Thinking beyond the crisis: post-pandemic strategy and leadership
You are going to read about:
- Building a strategy to deal with the new world
- Digital Lean: a powerful transformation methodology
- The new leadership
Cesar Gon, founder and CEO of CI&T
We are going through a great crisis, a turning point in modern history that brings profound changes in people's way of life and behavior. This reflects in all scenarios - social, political and economic - and largely affects the functioning of more traditional organizations. Large companies that until then had a certain clarity of the playing field and were gradually adapting to the changes in digital, had to totally redirect modes of operation in a few weeks, and take on profound transformations in a few months.
Accompanying customers in this process of redirection so abruptly and moving our own operation that has had a solid digital structure for years, we understand what are the most successful and safe ways to move towards the future. Based on this understanding, our founder and CEO, Cesar Gon, and our CSO, Bob Wollheim, recorded a podcast (available in English), in which they analyze and reflect on the current moment, grounded in the learning that was consolidated in our 25 years of history and with look to the future.
According to Cesar, there are two essential perspectives that should support the companies' efforts: a strategic redirection, which must be flexible and constantly reevaluated, and a new leadership model.
Building a strategy to deal with the new world
Speaking about the need to take advantage of the opportunities that the moment brings and build a strategy focused on growth and disruptive innovation, Cesar brought the model of evolution of companies coined by the author and professor Clayton M. Christensen. According to this model, companies grow driven by three different and gradual strategic focuses:
1 - Continuous improvement of the core business - i.e., improve existing processes, products and services.
2 - Expanding the core business to new consumers - or use marketing and design strategies to reach a new target.
3 - Create truly disruptive options for the future - or modify companies' mental models and ways of operating to put the consumer at the center of strategies.
Most companies focus 70% to 80% of their investments on the first strategy, expecting short-term results. They leave 10% to 20% for the second initiative, with the objective of reaping fruits between two and five years. For the most disruptive initiatives, they reserve a maximum of 5% of their efforts and budget, considering results in five to 10 years.
According to Cesar, one way to start adopting this new approach is to classify what your company is doing in terms of taking risks. The need is to test, to take risks in new marketing strategies, in new technologies and, mainly, in new ways of delivering value to consumers.
It is precisely with this view of delivering more and more value to customers in new and surprising ways that we support large companies in their digital transformation processes. The basis of these journeys is a methodology that we developed and that combines the principles of Lean management philosophy with the tools, practices and processes of Agile and Design. This is the Lean Digital.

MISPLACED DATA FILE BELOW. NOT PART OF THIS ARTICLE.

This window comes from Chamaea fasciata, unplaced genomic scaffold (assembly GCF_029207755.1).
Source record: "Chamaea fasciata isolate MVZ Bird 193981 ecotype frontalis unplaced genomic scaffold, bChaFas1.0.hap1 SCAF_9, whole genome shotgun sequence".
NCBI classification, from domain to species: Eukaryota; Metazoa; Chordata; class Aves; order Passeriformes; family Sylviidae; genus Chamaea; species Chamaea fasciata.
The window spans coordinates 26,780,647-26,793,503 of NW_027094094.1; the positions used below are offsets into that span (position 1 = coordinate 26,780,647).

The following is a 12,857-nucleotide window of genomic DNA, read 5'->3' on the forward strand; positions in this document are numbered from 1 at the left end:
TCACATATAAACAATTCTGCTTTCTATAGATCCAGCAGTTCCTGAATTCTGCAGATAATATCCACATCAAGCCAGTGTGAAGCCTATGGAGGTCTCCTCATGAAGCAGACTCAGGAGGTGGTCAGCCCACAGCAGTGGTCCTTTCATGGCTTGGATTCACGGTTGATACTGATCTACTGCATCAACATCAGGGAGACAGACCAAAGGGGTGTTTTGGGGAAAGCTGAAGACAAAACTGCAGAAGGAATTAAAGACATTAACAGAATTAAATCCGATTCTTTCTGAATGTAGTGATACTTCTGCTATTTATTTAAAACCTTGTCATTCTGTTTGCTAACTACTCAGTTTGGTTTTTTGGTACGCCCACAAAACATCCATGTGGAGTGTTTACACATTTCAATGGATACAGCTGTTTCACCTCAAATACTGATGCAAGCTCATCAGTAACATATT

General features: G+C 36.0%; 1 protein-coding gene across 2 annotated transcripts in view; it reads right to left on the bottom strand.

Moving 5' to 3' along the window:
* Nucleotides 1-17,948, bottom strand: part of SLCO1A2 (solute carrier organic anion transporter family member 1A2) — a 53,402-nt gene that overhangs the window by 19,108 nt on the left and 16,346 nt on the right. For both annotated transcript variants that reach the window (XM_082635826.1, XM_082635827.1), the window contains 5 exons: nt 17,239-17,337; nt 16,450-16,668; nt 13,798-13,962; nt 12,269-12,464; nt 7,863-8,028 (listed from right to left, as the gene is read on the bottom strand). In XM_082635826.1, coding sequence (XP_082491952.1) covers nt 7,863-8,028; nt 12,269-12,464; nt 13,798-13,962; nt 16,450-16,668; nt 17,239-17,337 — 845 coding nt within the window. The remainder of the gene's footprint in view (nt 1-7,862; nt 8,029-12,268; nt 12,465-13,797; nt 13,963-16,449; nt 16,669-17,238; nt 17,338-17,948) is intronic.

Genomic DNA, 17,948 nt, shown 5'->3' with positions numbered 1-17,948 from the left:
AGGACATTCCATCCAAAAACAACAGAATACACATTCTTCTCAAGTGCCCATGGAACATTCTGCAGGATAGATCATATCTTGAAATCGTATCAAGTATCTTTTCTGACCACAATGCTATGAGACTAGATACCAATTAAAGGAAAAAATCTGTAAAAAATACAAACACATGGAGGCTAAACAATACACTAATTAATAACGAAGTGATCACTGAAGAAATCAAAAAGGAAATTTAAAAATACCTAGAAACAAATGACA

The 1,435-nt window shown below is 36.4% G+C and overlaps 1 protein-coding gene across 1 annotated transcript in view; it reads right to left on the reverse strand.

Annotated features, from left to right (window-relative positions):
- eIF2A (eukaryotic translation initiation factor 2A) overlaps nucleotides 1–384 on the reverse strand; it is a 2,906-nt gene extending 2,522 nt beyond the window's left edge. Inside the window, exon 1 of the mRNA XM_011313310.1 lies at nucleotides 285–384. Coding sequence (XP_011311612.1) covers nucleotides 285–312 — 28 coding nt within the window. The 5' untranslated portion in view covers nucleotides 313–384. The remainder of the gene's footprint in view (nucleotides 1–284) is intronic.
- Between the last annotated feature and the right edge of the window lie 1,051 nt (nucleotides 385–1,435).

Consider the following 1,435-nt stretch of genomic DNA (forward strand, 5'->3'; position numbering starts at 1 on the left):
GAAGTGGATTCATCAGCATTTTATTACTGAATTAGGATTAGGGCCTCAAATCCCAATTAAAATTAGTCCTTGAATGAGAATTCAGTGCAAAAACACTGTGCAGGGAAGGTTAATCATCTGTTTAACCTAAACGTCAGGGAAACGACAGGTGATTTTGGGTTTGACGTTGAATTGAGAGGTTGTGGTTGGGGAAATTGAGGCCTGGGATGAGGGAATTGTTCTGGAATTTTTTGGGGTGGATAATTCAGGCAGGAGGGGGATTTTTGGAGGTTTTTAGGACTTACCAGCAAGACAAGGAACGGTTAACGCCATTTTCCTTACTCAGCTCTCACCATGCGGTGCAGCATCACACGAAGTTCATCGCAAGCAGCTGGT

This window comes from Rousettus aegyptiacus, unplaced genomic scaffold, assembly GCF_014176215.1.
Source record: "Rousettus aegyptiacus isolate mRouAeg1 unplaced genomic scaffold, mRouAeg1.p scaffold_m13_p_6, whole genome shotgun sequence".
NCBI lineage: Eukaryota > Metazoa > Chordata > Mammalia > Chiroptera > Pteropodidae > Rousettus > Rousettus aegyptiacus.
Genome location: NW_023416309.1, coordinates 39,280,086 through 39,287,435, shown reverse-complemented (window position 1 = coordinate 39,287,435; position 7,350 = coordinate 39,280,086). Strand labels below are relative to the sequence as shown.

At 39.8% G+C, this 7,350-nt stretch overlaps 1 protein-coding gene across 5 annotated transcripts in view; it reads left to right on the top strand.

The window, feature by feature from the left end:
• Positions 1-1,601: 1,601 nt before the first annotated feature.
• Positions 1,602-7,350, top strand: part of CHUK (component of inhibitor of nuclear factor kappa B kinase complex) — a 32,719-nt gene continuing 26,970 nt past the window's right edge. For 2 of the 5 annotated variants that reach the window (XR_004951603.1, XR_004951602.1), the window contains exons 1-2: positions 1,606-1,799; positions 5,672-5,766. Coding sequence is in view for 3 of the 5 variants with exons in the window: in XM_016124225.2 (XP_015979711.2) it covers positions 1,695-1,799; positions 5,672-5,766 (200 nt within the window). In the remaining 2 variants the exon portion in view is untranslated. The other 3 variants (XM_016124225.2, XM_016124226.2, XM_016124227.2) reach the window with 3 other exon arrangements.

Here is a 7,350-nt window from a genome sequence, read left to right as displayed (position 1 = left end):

Digital Lean: a powerful transformation methodology
Following our customers and observing the market, we learned that the digital transformation journeys in the most traditional companies depend, basically, on the reformulation of three pillars: digital product development processes; the management system; and how to lead.
Using the principles and tools of Lean Digital, it is possible to reformulate these three perspectives in a gradual, consistent and sustainable way. To learn more about this methodology, you can access the content on this topic on our blog or read our e-book Faster Faster: The Dawn of Lean Digital, in which we tell how we developed Lean Digital, its practices and the transformation cases of some of our clients, such as Itaú and Coca-Cola.
The new leadership
Analyzing the third pillar more deeply - on the formation of leaders - Cesar draws attention to the fact that, having built solid careers with modes of action focused on command and control, most senior leaders are not prepared to take on a more digital profile.
According to him, new leaders need to be prepared to collaborate more than to command, to ask the right questions more than to give the answers, and to give autonomy instead of controlling. Leadership in digital times - especially in uncertain times like today - must be aimed at developing a constant learning mentality - both in itself and in the company - and be able to create environments that encourage experimentation and risk taking.
For this, the leadership must modify its view on errors and problems. Mistakes must be seen as growth opportunities and levers for innovation, and must be understood as natural parts of the process of developing new products, services and experiences.
Finally, he describes the skills needed for new leadership and says they are directly linked to the ability to understand people. It is the people, their engagement, their talent and their creativity that will build the company's success.
And what are those soft skills that Cesar refers to? They are mainly those that help to understand people. In other words, empathy, collaboration, co-creation and a sense of how to engage your team members and how to translate the company's strategy into a greater purpose.